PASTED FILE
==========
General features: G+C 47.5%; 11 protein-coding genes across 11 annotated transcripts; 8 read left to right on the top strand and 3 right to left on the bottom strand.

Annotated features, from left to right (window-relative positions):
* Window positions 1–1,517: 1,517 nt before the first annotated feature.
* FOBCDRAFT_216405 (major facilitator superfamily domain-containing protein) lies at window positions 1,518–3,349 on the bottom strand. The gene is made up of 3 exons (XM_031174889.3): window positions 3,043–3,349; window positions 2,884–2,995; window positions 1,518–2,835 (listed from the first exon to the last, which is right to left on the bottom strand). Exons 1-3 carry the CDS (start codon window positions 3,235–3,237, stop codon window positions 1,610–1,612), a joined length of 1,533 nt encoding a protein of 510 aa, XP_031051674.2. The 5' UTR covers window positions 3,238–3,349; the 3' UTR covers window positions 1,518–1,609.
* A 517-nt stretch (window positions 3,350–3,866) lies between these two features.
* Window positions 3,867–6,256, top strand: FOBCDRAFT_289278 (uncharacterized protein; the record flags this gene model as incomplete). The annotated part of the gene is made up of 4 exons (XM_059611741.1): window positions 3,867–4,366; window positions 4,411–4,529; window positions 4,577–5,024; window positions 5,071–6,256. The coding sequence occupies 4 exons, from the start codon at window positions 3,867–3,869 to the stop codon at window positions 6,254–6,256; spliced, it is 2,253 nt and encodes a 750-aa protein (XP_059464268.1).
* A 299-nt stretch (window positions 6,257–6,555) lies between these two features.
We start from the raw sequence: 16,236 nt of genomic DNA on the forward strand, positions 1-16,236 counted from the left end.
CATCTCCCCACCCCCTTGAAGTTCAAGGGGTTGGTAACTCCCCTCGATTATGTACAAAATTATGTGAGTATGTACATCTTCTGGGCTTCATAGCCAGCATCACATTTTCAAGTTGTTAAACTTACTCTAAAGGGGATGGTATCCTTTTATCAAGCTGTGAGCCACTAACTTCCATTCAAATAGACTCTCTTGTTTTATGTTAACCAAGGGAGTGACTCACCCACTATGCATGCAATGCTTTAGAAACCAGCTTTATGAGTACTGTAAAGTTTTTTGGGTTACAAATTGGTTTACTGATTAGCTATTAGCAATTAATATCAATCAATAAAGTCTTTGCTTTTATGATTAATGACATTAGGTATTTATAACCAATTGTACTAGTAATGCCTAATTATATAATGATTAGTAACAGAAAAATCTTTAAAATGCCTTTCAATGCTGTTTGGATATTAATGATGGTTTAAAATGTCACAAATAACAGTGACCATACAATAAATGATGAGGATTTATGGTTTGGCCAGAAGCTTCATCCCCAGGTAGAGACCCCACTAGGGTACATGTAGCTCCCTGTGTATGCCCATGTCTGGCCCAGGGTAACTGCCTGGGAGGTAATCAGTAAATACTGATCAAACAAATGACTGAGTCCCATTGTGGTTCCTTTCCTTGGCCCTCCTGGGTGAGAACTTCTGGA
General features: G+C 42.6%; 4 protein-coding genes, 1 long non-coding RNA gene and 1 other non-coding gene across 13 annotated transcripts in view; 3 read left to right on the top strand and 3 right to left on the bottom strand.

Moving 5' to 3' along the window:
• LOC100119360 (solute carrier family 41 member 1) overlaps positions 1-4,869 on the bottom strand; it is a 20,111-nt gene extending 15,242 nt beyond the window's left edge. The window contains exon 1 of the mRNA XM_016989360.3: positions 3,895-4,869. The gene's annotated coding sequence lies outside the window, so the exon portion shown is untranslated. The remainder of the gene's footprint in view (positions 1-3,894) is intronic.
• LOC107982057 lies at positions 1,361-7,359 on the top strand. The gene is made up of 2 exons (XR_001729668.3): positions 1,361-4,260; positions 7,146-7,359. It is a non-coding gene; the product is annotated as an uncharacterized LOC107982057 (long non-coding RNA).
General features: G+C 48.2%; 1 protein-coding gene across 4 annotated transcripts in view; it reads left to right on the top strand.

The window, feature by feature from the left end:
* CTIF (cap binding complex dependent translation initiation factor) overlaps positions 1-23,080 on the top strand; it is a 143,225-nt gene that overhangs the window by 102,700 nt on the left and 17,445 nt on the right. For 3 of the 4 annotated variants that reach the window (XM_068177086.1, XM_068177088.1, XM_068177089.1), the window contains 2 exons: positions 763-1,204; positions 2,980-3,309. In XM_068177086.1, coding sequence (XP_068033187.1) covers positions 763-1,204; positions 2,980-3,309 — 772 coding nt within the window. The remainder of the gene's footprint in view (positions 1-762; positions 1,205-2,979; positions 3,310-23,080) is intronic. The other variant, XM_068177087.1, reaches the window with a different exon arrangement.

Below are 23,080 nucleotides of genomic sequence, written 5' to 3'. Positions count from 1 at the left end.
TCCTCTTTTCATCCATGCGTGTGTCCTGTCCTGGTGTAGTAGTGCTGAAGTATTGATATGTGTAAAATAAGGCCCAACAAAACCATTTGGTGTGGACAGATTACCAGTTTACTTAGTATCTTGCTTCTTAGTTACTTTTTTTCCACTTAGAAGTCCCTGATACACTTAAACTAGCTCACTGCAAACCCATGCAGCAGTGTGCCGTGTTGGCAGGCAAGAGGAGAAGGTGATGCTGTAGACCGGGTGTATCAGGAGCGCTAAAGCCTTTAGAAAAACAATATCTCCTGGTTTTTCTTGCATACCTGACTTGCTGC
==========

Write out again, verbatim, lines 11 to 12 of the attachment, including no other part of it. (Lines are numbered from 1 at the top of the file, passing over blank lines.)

Moving 5' to 3' along the window:
• LOC100119360 (solute carrier family 41 member 1) overlaps positions 1-4,869 on the bottom strand; it is a 20,111-nt gene extending 15,242 nt beyond the window's left edge. The window contains exon 1 of the mRNA XM_016989360.3: positions 3,895-4,869. The gene's annotated coding sequence lies outside the window, so the exon portion shown is untranslated. The remainder of the gene's footprint in view (positions 1-3,894) is intronic.